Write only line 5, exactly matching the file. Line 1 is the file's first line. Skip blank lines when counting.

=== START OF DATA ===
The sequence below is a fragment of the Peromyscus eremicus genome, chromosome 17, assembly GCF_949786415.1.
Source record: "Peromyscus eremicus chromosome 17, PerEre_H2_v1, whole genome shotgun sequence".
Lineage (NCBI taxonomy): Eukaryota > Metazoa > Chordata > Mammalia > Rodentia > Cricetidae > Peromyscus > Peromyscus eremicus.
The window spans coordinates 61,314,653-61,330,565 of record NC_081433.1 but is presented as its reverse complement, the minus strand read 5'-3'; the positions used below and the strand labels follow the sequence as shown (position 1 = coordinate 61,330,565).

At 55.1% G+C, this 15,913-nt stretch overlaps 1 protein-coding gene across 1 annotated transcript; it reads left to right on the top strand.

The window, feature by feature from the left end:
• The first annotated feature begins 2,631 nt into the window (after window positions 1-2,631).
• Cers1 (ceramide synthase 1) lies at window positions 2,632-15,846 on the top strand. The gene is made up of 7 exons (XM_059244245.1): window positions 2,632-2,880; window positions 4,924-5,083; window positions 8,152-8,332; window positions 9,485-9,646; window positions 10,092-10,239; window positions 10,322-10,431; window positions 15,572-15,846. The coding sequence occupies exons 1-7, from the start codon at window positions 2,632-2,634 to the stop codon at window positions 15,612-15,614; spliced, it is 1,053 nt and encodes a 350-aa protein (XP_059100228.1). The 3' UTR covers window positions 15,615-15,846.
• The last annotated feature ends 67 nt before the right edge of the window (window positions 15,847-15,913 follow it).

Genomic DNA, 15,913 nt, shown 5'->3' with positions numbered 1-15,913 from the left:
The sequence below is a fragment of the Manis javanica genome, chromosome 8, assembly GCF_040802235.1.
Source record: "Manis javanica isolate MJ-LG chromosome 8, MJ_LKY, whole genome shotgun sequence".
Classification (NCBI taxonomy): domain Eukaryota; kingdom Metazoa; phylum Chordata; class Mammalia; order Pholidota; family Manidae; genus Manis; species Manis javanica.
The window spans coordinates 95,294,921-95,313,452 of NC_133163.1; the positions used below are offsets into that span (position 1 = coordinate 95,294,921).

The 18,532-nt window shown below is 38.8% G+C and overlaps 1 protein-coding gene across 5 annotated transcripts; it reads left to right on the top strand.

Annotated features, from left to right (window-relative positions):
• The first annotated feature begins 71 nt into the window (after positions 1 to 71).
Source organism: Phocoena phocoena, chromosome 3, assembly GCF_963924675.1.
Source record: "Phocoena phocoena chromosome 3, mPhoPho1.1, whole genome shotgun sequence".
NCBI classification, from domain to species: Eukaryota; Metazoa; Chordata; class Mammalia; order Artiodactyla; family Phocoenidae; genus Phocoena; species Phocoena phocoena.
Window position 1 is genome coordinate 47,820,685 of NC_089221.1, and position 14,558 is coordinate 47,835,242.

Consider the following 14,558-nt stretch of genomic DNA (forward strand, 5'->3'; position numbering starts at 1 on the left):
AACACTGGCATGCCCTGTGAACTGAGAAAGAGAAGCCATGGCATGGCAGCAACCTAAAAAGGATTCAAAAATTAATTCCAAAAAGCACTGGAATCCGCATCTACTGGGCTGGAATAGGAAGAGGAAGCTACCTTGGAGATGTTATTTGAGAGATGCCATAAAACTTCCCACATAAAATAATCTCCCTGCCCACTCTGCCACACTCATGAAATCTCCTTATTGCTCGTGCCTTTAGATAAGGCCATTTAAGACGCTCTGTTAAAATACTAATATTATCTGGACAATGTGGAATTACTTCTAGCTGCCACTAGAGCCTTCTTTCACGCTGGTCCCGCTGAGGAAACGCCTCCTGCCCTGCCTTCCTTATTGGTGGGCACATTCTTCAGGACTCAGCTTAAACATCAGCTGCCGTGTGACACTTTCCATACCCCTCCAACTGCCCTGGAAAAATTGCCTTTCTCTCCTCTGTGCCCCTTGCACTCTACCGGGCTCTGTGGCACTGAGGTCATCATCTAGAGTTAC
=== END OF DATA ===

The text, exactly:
At 55.1% G+C, this 15,913-nt stretch overlaps 1 protein-coding gene across 1 annotated transcript; it reads left to right on the top strand.